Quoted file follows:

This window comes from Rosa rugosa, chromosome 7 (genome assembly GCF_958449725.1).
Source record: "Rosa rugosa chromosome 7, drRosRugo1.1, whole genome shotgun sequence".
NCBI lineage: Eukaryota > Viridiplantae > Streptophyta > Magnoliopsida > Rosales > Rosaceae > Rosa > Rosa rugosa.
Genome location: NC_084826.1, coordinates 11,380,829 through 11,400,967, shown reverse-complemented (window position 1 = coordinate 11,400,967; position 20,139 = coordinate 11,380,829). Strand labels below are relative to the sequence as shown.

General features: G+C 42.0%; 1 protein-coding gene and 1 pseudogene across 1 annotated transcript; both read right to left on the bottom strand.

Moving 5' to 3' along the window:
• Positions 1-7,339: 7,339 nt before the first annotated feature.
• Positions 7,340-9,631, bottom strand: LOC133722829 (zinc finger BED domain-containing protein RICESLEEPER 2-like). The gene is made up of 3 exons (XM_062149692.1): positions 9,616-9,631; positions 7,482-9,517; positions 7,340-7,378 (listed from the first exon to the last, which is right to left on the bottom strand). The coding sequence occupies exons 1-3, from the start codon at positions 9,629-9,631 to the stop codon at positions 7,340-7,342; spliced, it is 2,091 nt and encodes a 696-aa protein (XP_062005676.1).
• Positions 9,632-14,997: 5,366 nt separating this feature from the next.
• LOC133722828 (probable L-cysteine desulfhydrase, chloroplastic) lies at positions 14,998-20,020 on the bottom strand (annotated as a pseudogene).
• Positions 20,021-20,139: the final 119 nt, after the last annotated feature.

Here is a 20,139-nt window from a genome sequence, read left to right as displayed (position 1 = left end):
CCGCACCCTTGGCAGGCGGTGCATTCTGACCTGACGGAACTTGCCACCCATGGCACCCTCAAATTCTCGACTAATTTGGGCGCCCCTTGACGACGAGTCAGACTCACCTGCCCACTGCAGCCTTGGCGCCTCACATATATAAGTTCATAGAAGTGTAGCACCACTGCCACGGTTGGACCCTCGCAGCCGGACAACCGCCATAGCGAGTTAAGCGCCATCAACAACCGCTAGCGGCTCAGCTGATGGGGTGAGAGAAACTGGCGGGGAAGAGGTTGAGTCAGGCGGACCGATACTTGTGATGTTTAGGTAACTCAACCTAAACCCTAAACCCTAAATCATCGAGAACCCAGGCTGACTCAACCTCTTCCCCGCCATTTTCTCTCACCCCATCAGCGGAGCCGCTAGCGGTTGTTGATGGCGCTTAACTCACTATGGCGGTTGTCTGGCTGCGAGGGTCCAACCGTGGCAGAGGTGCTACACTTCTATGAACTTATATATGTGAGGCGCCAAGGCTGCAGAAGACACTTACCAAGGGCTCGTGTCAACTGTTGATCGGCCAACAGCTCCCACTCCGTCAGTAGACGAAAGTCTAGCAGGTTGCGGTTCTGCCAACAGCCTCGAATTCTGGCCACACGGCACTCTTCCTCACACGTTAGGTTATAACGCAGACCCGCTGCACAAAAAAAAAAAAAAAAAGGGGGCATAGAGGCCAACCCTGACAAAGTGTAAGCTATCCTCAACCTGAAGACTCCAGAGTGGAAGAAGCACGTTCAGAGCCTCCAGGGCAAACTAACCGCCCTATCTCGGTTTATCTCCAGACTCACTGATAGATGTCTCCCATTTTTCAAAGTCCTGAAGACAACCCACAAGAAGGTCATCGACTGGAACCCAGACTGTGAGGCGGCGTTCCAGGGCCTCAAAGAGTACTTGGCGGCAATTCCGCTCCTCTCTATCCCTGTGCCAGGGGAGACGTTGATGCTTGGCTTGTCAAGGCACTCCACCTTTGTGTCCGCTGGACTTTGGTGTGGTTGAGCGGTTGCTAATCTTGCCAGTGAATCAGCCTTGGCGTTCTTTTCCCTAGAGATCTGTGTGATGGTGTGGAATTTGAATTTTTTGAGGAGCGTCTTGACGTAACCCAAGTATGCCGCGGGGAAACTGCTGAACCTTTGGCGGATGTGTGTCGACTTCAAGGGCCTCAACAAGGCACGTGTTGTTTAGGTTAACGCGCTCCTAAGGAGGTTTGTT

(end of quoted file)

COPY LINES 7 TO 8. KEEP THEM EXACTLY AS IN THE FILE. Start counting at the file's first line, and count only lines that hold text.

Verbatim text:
• Positions 1-7,339: 7,339 nt before the first annotated feature.
• Positions 7,340-9,631, bottom strand: LOC133722829 (zinc finger BED domain-containing protein RICESLEEPER 2-like). The gene is made up of 3 exons (XM_062149692.1): positions 9,616-9,631; positions 7,482-9,517; positions 7,340-7,378 (listed from the first exon to the last, which is right to left on the bottom strand). The coding sequence occupies exons 1-3, from the start codon at positions 9,629-9,631 to the stop codon at positions 7,340-7,342; spliced, it is 2,091 nt and encodes a 696-aa protein (XP_062005676.1).